Vasudevan wins Best Paper Award at top conference in design automation
Smartphones, tablets, laptops and wearable technology today all have one motto – faster, cheaper, slicker, smaller. But what else do the ultra sophisticated Samsung Galaxy, iPhone 5, Fitbit Flex and MacBook Air all have in common? A system-on-a-chip (SoC) with a CPU, graphics IP cores, memory, high speed I/O and the fact that they are extremely hard to verify.
Even when there were several hundred thousand transistors per computer chip, the number of design points that required verification was more than the number of protons in the universe. Now, with billions of transistors in computer chips being integrated into SoCs in handheld and mobile devices, the complexity of designing computer systems is among the most daunting engineering tasks known to man.
"Design and verification are two sides of the same coin," CSL Assistant Professor and ITI researcher Shobha Vasudevan said. When one talks of design, it is implicit that one means correct designs. In computer systems, the complexity and heterogeneity of the designs makes checking their correctness far from implicit, but rather, a massive undertaking. Even though there is a paucity of computing capacity and resources to ensure correctness of design, the gap between design and verification continues to widen. We build systems that we do not know how to verify. Verification has been identified as one of the grand challenges of computing for this reason."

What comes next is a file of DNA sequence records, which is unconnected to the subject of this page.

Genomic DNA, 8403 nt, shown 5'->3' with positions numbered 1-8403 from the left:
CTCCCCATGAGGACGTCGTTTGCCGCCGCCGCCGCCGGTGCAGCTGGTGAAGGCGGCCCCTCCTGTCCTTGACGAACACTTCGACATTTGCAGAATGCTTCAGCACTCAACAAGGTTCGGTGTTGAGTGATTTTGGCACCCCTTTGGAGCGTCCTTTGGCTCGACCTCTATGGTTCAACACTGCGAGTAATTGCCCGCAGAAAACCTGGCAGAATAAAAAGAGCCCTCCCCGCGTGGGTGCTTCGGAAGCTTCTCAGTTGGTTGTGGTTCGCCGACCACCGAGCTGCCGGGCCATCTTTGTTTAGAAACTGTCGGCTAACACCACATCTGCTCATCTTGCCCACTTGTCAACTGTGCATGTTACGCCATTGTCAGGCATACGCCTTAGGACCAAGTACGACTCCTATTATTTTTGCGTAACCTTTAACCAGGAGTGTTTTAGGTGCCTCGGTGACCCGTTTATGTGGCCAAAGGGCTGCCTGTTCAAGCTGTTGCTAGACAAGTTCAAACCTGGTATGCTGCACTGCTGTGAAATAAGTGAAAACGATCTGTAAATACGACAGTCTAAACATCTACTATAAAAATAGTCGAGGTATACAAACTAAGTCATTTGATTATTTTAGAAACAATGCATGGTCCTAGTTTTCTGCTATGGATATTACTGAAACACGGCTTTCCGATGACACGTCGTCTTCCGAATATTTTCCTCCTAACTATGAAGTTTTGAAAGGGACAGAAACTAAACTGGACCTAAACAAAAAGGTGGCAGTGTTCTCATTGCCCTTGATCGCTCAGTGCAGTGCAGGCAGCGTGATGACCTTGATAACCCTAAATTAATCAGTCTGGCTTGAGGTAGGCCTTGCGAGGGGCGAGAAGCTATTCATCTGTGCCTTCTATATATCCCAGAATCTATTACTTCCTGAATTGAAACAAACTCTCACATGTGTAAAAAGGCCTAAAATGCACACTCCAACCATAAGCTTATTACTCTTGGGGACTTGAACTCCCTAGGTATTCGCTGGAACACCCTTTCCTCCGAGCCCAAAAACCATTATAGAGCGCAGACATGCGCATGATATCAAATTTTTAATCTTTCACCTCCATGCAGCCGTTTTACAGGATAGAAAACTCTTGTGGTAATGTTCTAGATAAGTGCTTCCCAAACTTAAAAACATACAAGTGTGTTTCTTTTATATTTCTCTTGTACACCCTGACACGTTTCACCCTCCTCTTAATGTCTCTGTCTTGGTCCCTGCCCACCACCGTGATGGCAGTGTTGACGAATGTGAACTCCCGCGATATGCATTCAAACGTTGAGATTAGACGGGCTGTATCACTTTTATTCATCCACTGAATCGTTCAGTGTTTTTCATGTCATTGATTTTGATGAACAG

Vasudevan, along with her students, Viraj Athavale, Sai Ma and Samuel Hertz, recently received the Best Paper Award at the 2014 Design Automation Conference (DAC), for their research in code coverage of assertions using register transfer level (RTL) source code analysis, which will help with accuracy and speed during the verification process.
DAC, which was held in San Francisco on June 7 – 11, is the premier conference for design and automation of electronic systems and is attended by several thousand researchers, academics, engineers and designers each year. This year, there were 760 papers submitted, 144 accepted, 12 nominated for best paper awards and two papers eventually received this highly coveted award. The award was presented at the keynote address with several thousand people attending the function.
To be recognized at DAC, with its wide-angle research scope and diverse audience, is a great honor, Vasudevan said. I am humbled to join the lineup of prominent researchers in design automation who have won this award before me.
Writing good properties or assertions that describe specification intent is the cornerstone of verification. Determining the value of properties is a classical problem in verification, but in the recent past, the growing popularity of assertion based verification has led to many non-experts writing assertions. Automatic assertion generation tools, like Vasudevan's pioneering GoldMine and several others in this space, have also given rise to a need for assessing the value of the generated assertions.